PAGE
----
The Current

The Rewards of an Adventurous Appetite

Our April 2013 magazine makes a foray into the bizarre but edible—from insects to IPAs. But it's not all about the shock factor.

Fried grasshoppers on offer in Thailand. Would you try it?     Photo: 9770880_224/Getty Images

Did cavemen eat bugs? That may seem like an odd question to lead off an issue packed with adventure-travel stories and headlined by our third-annual installment of the Outside Travel Awards, but surprises are one of the things I love about working here. For months we’ll believe we’re assembling an issue that’s all about, say, adventure or fitness. Along the way, however, a strange and entirely unplanned subtheme will materialize—one we won’t even recognize until we’re close to sending our pages to the printer. This month’s stealth theme? Extreme culinary frontiers. Or, as senior editor Abe Streep put it in an e-mail to me one night, “We have a lot of critter eating going on in April.”

Which brings me back to my question, the one I had to Google after reading our lead Bodywork story this month, “Bug Bites”. The consensus is that insects were, in fact, a part of our ancestors’ diet, which helps explain why entomophagy might soon be the next big trend in food. A few years ago, a number of reports came out suggesting that protein-rich insects are one of the most sustainable ways to feed a planet of seven billion people. Now several brave entrepreneurs are grinding crickets and grasshoppers into flour, hoping followers of the paleo movement will gladly chomp on insect energy bars.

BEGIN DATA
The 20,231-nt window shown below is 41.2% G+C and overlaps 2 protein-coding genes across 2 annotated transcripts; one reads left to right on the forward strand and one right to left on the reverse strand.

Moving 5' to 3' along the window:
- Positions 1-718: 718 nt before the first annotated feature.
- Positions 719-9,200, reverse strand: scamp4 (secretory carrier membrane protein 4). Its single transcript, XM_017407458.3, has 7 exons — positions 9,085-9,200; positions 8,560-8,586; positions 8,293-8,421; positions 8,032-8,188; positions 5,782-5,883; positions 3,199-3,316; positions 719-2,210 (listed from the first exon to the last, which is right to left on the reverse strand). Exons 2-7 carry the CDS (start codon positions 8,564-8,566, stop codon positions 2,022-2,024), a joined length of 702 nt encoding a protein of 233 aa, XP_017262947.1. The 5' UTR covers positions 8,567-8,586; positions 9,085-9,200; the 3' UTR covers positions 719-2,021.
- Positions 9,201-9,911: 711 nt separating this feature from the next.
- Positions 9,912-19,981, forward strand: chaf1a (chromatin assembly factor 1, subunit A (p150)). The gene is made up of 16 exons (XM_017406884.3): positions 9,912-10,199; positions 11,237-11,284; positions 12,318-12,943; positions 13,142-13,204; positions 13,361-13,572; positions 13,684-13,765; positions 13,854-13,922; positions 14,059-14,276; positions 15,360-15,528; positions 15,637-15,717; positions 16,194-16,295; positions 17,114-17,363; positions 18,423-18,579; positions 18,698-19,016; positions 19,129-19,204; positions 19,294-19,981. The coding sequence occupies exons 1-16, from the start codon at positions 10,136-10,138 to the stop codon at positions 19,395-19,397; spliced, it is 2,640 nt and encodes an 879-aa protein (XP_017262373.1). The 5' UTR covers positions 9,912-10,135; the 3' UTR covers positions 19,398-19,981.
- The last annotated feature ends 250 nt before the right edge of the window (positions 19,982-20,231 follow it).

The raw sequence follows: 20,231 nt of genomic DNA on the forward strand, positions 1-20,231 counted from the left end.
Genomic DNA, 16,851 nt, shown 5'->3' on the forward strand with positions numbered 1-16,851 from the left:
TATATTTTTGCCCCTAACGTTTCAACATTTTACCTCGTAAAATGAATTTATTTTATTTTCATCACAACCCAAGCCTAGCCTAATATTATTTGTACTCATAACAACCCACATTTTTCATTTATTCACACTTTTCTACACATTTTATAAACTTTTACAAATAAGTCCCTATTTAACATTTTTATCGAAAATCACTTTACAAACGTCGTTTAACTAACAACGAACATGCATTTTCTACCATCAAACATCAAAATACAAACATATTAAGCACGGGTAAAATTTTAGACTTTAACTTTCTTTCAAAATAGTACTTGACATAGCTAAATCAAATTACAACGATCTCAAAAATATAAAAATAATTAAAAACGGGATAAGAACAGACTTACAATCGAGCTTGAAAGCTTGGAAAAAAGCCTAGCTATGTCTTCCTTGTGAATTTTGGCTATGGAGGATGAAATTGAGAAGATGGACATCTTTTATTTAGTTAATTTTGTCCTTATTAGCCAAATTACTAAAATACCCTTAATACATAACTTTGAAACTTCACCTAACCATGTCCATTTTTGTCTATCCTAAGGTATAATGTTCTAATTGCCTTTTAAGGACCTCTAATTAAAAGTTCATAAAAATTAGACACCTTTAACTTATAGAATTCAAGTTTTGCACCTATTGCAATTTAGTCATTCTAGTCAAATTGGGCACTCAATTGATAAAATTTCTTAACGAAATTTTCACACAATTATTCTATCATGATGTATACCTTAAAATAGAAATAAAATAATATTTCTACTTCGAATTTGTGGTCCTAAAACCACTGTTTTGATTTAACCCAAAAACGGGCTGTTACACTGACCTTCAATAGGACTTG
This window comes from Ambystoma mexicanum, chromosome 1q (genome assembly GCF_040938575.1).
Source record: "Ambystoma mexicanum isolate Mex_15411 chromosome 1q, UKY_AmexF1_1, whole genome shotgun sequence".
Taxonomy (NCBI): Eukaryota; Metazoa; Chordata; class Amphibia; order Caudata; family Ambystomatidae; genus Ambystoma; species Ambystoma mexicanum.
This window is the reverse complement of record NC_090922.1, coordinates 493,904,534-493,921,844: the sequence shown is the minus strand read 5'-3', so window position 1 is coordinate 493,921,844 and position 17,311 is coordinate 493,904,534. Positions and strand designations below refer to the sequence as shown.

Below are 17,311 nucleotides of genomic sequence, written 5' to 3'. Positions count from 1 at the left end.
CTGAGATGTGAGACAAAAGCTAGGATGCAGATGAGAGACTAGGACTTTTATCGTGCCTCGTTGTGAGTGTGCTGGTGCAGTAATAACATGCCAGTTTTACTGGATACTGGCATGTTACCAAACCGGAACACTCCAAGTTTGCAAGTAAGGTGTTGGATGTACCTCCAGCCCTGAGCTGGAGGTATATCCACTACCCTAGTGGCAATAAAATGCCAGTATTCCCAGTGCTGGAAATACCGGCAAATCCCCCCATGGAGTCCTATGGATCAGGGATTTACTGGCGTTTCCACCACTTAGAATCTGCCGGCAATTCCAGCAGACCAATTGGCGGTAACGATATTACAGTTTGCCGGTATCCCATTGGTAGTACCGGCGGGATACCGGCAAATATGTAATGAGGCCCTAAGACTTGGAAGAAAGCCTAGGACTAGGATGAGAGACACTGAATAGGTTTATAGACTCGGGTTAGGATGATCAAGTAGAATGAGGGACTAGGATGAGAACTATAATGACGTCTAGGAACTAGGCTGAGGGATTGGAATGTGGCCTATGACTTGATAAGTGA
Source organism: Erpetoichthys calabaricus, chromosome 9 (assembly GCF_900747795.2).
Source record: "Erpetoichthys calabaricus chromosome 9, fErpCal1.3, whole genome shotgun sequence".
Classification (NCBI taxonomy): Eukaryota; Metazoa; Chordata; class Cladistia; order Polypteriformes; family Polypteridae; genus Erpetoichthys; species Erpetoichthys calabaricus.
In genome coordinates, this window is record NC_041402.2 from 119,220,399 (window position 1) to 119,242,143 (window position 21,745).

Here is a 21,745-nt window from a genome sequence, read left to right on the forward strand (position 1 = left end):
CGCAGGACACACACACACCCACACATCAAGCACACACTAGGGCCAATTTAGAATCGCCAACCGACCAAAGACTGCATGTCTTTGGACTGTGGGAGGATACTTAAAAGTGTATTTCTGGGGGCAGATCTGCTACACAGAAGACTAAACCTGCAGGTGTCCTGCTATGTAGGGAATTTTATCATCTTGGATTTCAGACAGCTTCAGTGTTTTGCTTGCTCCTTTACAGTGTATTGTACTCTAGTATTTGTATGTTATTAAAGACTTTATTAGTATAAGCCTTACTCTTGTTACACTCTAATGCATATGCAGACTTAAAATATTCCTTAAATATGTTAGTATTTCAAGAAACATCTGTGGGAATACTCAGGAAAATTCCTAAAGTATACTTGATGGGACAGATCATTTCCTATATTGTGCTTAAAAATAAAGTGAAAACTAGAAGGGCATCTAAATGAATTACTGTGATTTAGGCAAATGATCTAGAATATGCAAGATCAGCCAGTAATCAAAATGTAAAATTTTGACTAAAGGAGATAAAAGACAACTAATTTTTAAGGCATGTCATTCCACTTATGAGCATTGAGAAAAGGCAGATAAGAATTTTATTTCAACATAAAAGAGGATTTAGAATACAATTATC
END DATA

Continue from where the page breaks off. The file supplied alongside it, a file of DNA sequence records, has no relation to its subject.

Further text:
Meanwhile, in Dispatches, there’s a story about American microbrewers who are hitting nearby trails to forage exotic ingredients—kudzu, milk thistle—to make unique local beers like wild-fig IPA (“Strange Brews”). Finally, we have “Waiter, There’s a Lionfish in My Soup!”, contributing editor Rowan Jacobsen’s profile of Bun Lai, the Connecticut chef who devised an inspired strategy for winning the War on Invasive Species. Specifically, Bun is harvesting some of the alien plants and animals, like Asian shore crabs, that are destroying native ecosystems and giving them a starring role on his menus.

Of course, if you love food but the thought of grasshopper energy bars and tunicate sashimi turns your stomach, our 2014 Travel Awards are the antidote. Our pick for the world’s best culinary destination will surprise you.

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